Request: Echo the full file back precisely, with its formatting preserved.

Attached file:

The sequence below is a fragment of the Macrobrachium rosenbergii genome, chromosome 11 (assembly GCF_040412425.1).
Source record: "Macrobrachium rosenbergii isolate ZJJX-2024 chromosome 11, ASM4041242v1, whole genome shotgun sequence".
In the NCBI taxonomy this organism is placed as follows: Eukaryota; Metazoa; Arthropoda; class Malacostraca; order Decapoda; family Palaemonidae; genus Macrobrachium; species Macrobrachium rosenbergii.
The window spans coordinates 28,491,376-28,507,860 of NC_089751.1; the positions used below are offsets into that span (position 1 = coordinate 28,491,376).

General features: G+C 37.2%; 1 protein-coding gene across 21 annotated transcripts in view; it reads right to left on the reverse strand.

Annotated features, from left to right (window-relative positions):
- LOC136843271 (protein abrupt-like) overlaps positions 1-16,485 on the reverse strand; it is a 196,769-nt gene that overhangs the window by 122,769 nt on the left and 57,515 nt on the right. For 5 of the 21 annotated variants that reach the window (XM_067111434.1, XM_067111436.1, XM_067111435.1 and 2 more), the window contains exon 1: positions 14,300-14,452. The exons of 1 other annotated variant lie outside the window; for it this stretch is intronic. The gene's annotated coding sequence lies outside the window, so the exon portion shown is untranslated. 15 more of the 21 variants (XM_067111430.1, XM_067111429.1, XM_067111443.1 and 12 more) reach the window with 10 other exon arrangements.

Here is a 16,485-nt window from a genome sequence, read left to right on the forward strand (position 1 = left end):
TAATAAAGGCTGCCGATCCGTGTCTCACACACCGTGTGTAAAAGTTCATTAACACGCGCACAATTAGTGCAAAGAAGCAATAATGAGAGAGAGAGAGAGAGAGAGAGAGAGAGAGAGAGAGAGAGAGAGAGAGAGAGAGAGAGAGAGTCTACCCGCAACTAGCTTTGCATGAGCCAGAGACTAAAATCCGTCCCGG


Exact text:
The sequence below is a fragment of the Macrobrachium rosenbergii genome, chromosome 11 (assembly GCF_040412425.1).
Source record: "Macrobrachium rosenbergii isolate ZJJX-2024 chromosome 11, ASM4041242v1, whole genome shotgun sequence".
In the NCBI taxonomy this organism is placed as follows: Eukaryota; Metazoa; Arthropoda; class Malacostraca; order Decapoda; family Palaemonidae; genus Macrobrachium; species Macrobrachium rosenbergii.
The window spans coordinates 28,491,376-28,507,860 of NC_089751.1; the positions used below are offsets into that span (position 1 = coordinate 28,491,376).

General features: G+C 37.2%; 1 protein-coding gene across 21 annotated transcripts in view; it reads right to left on the reverse strand.

Annotated features, from left to right (window-relative positions):
- LOC136843271 (protein abrupt-like) overlaps positions 1-16,485 on the reverse strand; it is a 196,769-nt gene that overhangs the window by 122,769 nt on the left and 57,515 nt on the right. For 5 of the 21 annotated variants that reach the window (XM_067111434.1, XM_067111436.1, XM_067111435.1 and 2 more), the window contains exon 1: positions 14,300-14,452. The exons of 1 other annotated variant lie outside the window; for it this stretch is intronic. The gene's annotated coding sequence lies outside the window, so the exon portion shown is untranslated. 15 more of the 21 variants (XM_067111430.1, XM_067111429.1, XM_067111443.1 and 12 more) reach the window with 10 other exon arrangements.

Here is a 16,485-nt window from a genome sequence, read left to right on the forward strand (position 1 = left end):
TAATAAAGGCTGCCGATCCGTGTCTCACACACCGTGTGTAAAAGTTCATTAACACGCGCACAATTAGTGCAAAGAAGCAATAATGAGAGAGAGAGAGAGAGAGAGAGAGAGAGAGAGAGAGAGAGAGAGAGAGAGAGAGAGAGAGAGTCTACCCGCAACTAGCTTTGCATGAGCCAGAGACTAAAATCCGTCCCGG